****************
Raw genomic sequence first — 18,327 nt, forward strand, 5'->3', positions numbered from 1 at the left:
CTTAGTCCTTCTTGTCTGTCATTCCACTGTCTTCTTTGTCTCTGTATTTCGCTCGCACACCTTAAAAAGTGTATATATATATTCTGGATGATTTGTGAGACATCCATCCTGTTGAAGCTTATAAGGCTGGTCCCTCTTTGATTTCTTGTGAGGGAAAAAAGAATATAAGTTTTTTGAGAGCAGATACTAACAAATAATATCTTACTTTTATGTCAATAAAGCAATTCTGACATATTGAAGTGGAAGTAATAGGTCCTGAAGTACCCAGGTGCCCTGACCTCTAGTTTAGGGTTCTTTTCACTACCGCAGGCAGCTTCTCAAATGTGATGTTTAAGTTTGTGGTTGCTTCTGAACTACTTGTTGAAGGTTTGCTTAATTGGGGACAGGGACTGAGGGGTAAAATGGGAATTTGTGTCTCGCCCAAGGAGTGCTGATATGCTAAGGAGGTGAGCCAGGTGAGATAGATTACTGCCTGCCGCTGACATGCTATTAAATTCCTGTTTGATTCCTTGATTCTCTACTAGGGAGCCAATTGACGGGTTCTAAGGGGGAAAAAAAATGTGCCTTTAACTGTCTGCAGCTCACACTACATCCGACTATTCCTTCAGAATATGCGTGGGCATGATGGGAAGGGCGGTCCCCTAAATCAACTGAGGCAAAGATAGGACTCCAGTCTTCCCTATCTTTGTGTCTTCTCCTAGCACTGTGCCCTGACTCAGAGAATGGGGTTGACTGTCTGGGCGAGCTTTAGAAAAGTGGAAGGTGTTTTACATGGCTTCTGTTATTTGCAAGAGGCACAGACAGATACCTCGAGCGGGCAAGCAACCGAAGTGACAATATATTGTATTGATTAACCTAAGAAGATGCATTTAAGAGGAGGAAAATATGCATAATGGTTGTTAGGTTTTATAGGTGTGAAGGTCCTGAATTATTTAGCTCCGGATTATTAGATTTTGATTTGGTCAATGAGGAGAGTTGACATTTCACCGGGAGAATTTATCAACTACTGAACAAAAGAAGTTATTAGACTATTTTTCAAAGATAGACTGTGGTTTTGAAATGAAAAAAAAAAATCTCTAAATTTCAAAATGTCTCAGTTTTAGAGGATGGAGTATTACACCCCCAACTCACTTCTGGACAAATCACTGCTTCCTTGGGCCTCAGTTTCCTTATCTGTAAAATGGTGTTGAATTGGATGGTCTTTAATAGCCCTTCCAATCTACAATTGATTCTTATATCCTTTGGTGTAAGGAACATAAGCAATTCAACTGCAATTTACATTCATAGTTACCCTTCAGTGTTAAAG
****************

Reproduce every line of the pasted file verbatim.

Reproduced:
Raw genomic sequence first — 18,327 nt, forward strand, 5'->3', positions numbered from 1 at the left:
CTTAGTCCTTCTTGTCTGTCATTCCACTGTCTTCTTTGTCTCTGTATTTCGCTCGCACACCTTAAAAAGTGTATATATATATTCTGGATGATTTGTGAGACATCCATCCTGTTGAAGCTTATAAGGCTGGTCCCTCTTTGATTTCTTGTGAGGGAAAAAAGAATATAAGTTTTTTGAGAGCAGATACTAACAAATAATATCTTACTTTTATGTCAATAAAGCAATTCTGACATATTGAAGTGGAAGTAATAGGTCCTGAAGTACCCAGGTGCCCTGACCTCTAGTTTAGGGTTCTTTTCACTACCGCAGGCAGCTTCTCAAATGTGATGTTTAAGTTTGTGGTTGCTTCTGAACTACTTGTTGAAGGTTTGCTTAATTGGGGACAGGGACTGAGGGGTAAAATGGGAATTTGTGTCTCGCCCAAGGAGTGCTGATATGCTAAGGAGGTGAGCCAGGTGAGATAGATTACTGCCTGCCGCTGACATGCTATTAAATTCCTGTTTGATTCCTTGATTCTCTACTAGGGAGCCAATTGACGGGTTCTAAGGGGGAAAAAAAATGTGCCTTTAACTGTCTGCAGCTCACACTACATCCGACTATTCCTTCAGAATATGCGTGGGCATGATGGGAAGGGCGGTCCCCTAAATCAACTGAGGCAAAGATAGGACTCCAGTCTTCCCTATCTTTGTGTCTTCTCCTAGCACTGTGCCCTGACTCAGAGAATGGGGTTGACTGTCTGGGCGAGCTTTAGAAAAGTGGAAGGTGTTTTACATGGCTTCTGTTATTTGCAAGAGGCACAGACAGATACCTCGAGCGGGCAAGCAACCGAAGTGACAATATATTGTATTGATTAACCTAAGAAGATGCATTTAAGAGGAGGAAAATATGCATAATGGTTGTTAGGTTTTATAGGTGTGAAGGTCCTGAATTATTTAGCTCCGGATTATTAGATTTTGATTTGGTCAATGAGGAGAGTTGACATTTCACCGGGAGAATTTATCAACTACTGAACAAAAGAAGTTATTAGACTATTTTTCAAAGATAGACTGTGGTTTTGAAATGAAAAAAAAAAATCTCTAAATTTCAAAATGTCTCAGTTTTAGAGGATGGAGTATTACACCCCCAACTCACTTCTGGACAAATCACTGCTTCCTTGGGCCTCAGTTTCCTTATCTGTAAAATGGTGTTGAATTGGATGGTCTTTAATAGCCCTTCCAATCTACAATTGATTCTTATATCCTTTGGTGTAAGGAACATAAGCAATTCAACTGCAATTTACATTCATAGTTACCCTTCAGTGTTAAAG